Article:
Rabbi Leeser: The consul set off, but his detractors brewed a plot against him, and while he was en route his appointment was revoked, but Mr. Cresson refused to accept it.

General Hubbell: My friends, if there is a dispute, the Secretary of State must be approached. It’s a state issue. I…

Rabbi Leeser: Oh, no. It wasn’t a dispute. It’s a very long story. I will jump to the end. Mr. Cresson spent five years in Jerusalem. He returned to Philadelphia two years ago, in September 1848, and serious conflicts immediately arose between him and his family.

Mordechai Ash: Mr. Cresson returned, General, as a Jew. He converted in Jerusalem.

Rabbi Leeser: Life in Jerusalem, our Holy City, influenced him greatly. General Hubbell: Not a few Christians live in Jerusalem, and none of them converted to Judaism because of the city’s influence.

Rabbi Leeser: Right, General. But Mr. Cresson, as I already said, is a unique person. A very emotional soul.

General Hubbell: I can understand that the family was very, very surprised.

A Quaker husband leaves and returns a Jew—definitely a surprise.

Rabbi Leeser: But this didn’t come to the family as a surprise. He declared his intent to convert in letters he sent from Jerusalem. And he also informed them right after he was circumcised.

General Hubbell: Very interesting, gentlemen.

Mordechai Ash: It only begins here, General.

Rabbi Leeser: Mr. Cresson was aware of the abyss between himself and his family and therefore he returned to the United States with the intent of coming to an understanding in good will with his family. Perhaps he secretly expected that he’d be able to convince his wife Elizabeth to follow in his path. But he was prepared for a separation, and to leave his wife and children an appreciable portion of the assets he had accumulated through his own hard work.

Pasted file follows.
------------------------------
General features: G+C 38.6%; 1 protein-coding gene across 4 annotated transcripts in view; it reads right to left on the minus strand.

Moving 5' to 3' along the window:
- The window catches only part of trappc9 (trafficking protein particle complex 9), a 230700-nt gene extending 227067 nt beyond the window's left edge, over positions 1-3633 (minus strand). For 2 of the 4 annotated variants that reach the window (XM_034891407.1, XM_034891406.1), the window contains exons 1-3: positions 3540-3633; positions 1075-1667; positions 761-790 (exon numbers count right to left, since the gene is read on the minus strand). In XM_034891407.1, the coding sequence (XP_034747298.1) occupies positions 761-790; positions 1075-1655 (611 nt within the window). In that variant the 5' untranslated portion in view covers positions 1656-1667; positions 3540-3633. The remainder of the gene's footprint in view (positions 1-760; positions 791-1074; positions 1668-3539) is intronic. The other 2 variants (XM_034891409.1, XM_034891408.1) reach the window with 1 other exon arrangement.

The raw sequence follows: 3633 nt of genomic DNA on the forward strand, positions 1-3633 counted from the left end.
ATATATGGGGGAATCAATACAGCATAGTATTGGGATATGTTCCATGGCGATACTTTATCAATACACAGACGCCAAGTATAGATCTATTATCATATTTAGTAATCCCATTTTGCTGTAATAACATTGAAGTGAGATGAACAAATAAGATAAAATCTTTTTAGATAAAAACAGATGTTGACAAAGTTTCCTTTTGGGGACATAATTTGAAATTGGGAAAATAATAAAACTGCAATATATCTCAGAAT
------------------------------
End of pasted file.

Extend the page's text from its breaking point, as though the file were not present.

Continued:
Mordechai Ash: Before his journey to Jerusalem, Mr. Cresson was one of the most successful farmers in the country, General. His farm was considered one of the most advanced and prosperous of all farms. A model farm here and for other countries.

General Hubbell: So?

Mordechai Ash: No, no. General, we don’t want to get involved in the disagreement between the husband and his wife and sons. The problem arose as a result of the lawsuit his wife and several of his sons filed against him in court. They petitioned the court to declare Mr. Cresson insane and therefore not responsible for his actions. And to transfer all of his property to their hands. Several months ago the jury made its decision: Totally insane.

General Hubbell: Wait a minute, on what basis?

Mordechai Ash: Well, the family brought a whole line of witnesses in its favor, General. Mr. Cresson refused to bring witnesses on his own behalf. It pained him that he was forced to fight with his wife and children in public. The children stated various things against him, but in our opinion, it was the conversion that was the main point, and for that reason we came to you. Conversion. Conversion.

General Hubbell: [Humming]

Rabbi Leeser: Let me explain. Mr. Warder Cresson is a man full of quirks, without a doubt. You could even call him “eccentric.” But it wasn’t his baggage of quirks that ruined him, in our opinion, but the fact that he left the Church and joined our nation. By its verdict, the Philadelphia jury maintained that a man who of his own free will determines to be a Jew must be insane. And such a ruling is unacceptable.